- November 4, 2018
- Posted by: Matthew Luedke
- Category: Long Term Care
The Elder Abuse Epidemic is a major issue for baby boomers. Every year approximately five million senior Americans are abused, neglected or exploited. Even worse, for every reported case another five go unreported. The reporting is even more troubling, when it comes to financial abuse cases. Just one in 14 of them are reported.
Against this backdrop, approximately $2.6 billion is stolen every year through elder financial abuse and exploitation. These statistics are likely to only get worse with 72 million baby boomers rapidly reaching their elder years. Even with all we know about elder abuse statistics, the public remains under-informed, when it comes to ways to avoid and prevent it.
Avoiding “IRS Scams”
According to federal government statistics, the most common scam perpetrated against the elderly in recent years is IRS Impersonation. Con artists pretend to be with the IRS when they call. They have targeted more than 2.1 million senior Americans and swindled some 12,300 of them out of a staggering total of $64.9 million.
These criminals typically prey on the elderly by accusing them of owing back taxes and penalties. If the targeted senior does not make an immediate payment, then the con artist threatens home foreclosure, arrest and deportation. To help seniors avoid this IRA scam, remember that the IRS never:
- Calls to demand immediate payment;
- Calls about taxes owed, without first mailing a bill to the taxpayer;
- Demands that a taxpayer pay taxes, without giving them the opportunity to question the amount owed;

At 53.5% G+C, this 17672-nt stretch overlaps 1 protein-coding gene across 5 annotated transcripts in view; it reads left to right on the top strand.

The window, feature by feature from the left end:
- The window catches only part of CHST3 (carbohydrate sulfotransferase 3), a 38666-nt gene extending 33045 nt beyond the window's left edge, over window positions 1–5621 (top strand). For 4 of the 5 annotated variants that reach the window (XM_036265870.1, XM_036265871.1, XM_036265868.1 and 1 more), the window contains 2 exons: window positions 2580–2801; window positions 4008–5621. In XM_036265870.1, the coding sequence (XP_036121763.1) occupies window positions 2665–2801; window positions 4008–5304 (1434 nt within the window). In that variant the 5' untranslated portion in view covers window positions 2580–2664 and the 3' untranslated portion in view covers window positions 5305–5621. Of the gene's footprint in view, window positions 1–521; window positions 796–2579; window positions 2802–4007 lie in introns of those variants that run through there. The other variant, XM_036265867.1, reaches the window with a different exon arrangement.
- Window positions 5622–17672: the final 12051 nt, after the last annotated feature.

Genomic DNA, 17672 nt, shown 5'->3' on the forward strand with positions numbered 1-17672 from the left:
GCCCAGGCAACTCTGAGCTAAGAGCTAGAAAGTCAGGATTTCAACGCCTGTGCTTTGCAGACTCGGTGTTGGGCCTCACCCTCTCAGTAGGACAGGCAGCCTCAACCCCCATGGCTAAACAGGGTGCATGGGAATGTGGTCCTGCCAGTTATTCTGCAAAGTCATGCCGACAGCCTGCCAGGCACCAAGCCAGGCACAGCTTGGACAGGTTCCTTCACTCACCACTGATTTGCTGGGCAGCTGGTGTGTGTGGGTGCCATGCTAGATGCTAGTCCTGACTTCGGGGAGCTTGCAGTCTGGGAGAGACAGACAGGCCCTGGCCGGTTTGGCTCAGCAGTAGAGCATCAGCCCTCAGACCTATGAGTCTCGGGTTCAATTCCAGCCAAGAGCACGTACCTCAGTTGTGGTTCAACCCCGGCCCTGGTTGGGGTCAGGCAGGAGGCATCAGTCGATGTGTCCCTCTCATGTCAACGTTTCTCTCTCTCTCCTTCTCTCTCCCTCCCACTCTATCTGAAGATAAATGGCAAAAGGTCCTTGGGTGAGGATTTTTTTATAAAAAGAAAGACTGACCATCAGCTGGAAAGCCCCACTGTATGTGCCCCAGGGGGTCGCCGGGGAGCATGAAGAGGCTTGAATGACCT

- Asks for credit or debit card information over the phone;
- Threatens to have a taxpayer arrested; and
- Requires a taxpayer to use a specific payment method for taxes (like a prepaid debit card).
Therefore, what action should you take while on the phone with a suspicious IRS caller? Get the caller’s information and offer to call them back, after consulting with a trusted relative or an attorney. That should end the conversation and the scam.
Preventing Elder Abuse
In addition to these helpful reminders from the IRS, here are some additional elder abuse prevention pointers.
Did you know that many of those who abuse or neglect the elderly are family caregivers? Well-meaning and dedicated family members often fall prey to the stress of the physically and emotionally demanding responsibilities of care-giving. If you are a caregiver, do not go it alone. Find trusted family members or friends to help or at least give you a needed break. Contact an Aging Life Care Professional to help you find and engage various available local services, like adult day care.
If your senior family member is in a nursing facility, stay involved by monitoring their day to day care. Drop by unannounced at various times on different days of the week, to include meal time and bedtime. Look for signs of elder abuse or neglect. The most common signs are changes in appearance or mood. Contact an elder law attorney without delay, if you suspect foul play of any kind.
Remind your elderly loved one to be cautious, when making any major financial or legal decisions. What if he or she may have made a “mistake”? You should be sensitive and reassuring. An elder law attorney may help right a wrong. However, time is almost always of the essence.